Used with permission. Image taken from:


In New Zealand, the most visible trend associated with the technological revolution is the school based policy of Bring Your Own Device (BYOD). The Network 4 Learning noted in a 2015 survey of 700 schools, that 65.7% of decile 8-10 schools had a BYOD policy, while only 50.9% of decile 1-3 schools were ‘using, or thinking about using, a device programme.’ Obviously, the 2015 report is now outdated, but it does give some startling figures that support the idea that technology will exacerbate educational outcomes between those who can afford technology and those who cannot.

With the average cost of an entry level device being around the $576 mark (N4L, 2015), it would seem self-evident that many New Zealand families are going to struggle to provide their students with technology for the classroom. Even with assistance programmes in place, device service lives are relatively limited, and with multiple children in a family, the cost of maintaining and upgrading technology within a BYOD environment can be tremendously prohibitive.

So where should schools stand? Obviously, it is essential – as stated in the 2016, OECD: Trends Shaping Education paper – that all students should have access to technology to ensure that they can benefit from the improved education that it can afford. This idea is supported by the 1989  Education Act, that states that, ‘every person who is not an international student is entitled to free enrolment and free education at any State school or partnership school’ (Part 1:3). Yet more schools are placing the cost of these devices firmly on the family and with New Zealand’s underfunded education system, it is hardly surprising.

Currently, schools who do not force BYOD and instead opt for the socially more beneficial One-to-One Device (OTOD) programme, where schools provide students with access to devices, rely on their Operation Grants to provide devices. This means that in order to provide their students with a basic instrument for modern education, they are having to cut into the funding that pays for a school’s day to day running costs (amenities, learning support, hardware, etc.). Obviously something better needs to be done. One solution would be for the government to invest in providing all students in the country with a device. The cost of kitting out our students with individual devices would cost the country $454 million (based on an entry level device of $576 and our current student population of 787,9601). To put this in perspective, the upgrades to the HMNZS Te Kaha and Te Mana cost the country $440 million dollars so it is well within our capabilities.

Ultimately, we have an obligation to provide the tools to enable our children to succeed in a technologically driven society. We must ensure that all students have digital tools to help them to reach their learning potential and as a country with a shared vision of free education, it is a burden that we all must bear.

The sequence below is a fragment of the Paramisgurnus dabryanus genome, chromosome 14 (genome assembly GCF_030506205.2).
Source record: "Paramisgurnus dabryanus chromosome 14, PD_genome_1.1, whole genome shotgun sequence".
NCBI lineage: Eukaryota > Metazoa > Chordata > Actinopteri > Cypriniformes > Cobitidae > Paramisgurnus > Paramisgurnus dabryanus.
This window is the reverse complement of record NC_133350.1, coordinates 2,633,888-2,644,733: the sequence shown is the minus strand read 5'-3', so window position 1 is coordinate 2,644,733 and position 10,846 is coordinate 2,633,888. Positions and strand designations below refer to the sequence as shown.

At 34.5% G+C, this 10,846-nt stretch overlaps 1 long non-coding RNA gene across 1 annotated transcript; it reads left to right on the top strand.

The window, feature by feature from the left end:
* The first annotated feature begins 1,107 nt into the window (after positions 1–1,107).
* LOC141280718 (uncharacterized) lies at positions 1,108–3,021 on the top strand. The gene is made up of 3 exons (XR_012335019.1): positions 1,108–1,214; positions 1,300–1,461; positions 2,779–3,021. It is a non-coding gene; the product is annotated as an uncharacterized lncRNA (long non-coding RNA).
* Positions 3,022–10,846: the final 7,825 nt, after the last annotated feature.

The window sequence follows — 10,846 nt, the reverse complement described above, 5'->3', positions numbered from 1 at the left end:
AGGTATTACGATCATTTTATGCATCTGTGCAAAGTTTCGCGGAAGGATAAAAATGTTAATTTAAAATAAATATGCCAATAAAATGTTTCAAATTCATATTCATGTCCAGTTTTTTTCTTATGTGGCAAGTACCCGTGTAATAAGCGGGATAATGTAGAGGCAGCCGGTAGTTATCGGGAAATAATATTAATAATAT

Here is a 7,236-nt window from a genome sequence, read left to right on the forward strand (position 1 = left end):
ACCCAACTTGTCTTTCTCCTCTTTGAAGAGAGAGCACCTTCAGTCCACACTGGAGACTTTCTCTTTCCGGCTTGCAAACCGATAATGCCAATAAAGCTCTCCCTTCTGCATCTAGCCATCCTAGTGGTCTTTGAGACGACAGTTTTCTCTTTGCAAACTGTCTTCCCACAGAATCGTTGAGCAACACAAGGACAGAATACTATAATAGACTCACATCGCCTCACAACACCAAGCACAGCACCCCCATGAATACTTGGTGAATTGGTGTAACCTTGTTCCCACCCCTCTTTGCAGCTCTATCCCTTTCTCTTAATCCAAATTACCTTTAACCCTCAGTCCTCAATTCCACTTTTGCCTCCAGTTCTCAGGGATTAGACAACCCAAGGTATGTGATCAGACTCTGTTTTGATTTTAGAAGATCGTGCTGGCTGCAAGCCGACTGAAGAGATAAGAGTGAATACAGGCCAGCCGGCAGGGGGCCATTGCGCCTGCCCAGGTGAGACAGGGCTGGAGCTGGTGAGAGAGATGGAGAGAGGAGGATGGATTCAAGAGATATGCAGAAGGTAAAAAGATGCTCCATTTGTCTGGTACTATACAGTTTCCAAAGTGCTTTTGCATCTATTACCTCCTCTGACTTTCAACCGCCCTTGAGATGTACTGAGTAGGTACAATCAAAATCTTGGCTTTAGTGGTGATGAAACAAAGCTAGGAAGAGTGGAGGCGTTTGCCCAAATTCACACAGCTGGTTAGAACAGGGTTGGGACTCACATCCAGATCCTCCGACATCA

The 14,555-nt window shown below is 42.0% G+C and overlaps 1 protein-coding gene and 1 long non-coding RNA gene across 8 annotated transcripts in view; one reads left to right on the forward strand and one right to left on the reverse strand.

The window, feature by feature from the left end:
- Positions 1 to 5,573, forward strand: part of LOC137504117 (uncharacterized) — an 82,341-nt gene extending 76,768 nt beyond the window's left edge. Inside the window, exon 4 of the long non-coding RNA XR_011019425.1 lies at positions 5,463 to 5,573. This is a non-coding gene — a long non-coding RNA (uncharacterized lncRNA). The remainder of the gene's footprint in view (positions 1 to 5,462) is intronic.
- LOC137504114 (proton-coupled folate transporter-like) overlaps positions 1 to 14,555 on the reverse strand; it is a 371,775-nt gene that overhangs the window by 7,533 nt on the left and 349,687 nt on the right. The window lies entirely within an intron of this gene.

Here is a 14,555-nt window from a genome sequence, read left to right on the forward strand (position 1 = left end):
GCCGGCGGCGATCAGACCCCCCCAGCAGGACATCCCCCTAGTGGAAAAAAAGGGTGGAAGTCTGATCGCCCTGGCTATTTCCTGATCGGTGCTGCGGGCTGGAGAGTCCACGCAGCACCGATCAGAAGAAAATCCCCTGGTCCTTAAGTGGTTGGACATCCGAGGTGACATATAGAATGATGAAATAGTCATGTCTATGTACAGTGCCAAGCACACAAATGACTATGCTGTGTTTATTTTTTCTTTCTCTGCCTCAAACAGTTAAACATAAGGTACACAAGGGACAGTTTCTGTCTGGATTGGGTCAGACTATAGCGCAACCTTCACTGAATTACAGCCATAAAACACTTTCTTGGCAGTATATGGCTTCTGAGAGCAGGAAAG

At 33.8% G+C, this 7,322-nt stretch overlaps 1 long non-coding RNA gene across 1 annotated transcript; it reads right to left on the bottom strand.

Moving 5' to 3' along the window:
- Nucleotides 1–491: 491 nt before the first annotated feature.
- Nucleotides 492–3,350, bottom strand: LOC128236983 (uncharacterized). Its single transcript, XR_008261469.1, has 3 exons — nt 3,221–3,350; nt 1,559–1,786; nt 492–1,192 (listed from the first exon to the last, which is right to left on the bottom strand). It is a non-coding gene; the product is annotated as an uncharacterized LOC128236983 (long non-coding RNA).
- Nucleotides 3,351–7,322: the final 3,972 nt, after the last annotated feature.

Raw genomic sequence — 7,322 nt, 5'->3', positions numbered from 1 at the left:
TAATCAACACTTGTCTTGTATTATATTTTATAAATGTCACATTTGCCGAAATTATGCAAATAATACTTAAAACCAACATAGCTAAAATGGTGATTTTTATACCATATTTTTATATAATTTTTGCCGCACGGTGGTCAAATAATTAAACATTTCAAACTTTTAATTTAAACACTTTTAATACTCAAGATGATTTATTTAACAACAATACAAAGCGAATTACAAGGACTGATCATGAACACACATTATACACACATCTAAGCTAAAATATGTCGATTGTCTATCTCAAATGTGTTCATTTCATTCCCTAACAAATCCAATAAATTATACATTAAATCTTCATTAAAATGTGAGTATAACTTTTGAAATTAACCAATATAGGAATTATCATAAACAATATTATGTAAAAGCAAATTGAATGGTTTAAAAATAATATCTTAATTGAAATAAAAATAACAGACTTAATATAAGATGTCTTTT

1 Data gathered from the New Zealand Education Council’s 2016 figures.

KPMG International. (2014). Future state 2030: the global megatrends shaping governments”. KPMG International Cooperative: USA. Retrieved from

Ministry of Education. (2017). Education Counts: student numbers. NZ. Retrieved from

National Intelligence Council. (2017). Global trends: The Paradox of Progress. National Intelligence Council: US. Retrieved from

The Network for Learning Ltd. (2015). Tech in Schools Survey. Retrieved from:

New Zealand Government. (1989). New Zealand Education Act. Parliamentary Counsel Office. Retrieved from:


Current issues in my professional context

“The special character of the school is highly evident in values and practices that relate to respect, excellence and service. A wide range of opportunities and experiences for students encourages participation in activities at and beyond the school. Reflected across all areas of the school is a culture of high expectations for achievement. This is contributing to very successful outcomes for students.” – Education Review Office

Villa Maria College is a state integrated girl’s secondary school catering to years 7-13. It has a student population of just over 800 students. The school, being a Catholic College and not subject to the standard zoning, draws students from across the greater Christchurch region. Despite or because of this, the college is a decile 9 school. The decile rating system is determined by analysing household income, the occupations of the parents, household crowding, the educational qualifications of the household, and finally, whether or not the parents of the students receive any income support (Ministry of Education). This decile rating places Villa Maria’s students within the top 20% of New Zealand families with high socio-economic backgrounds.

The College’s year 13 students after assisting their brother college raise money for a sick teen during a variety show.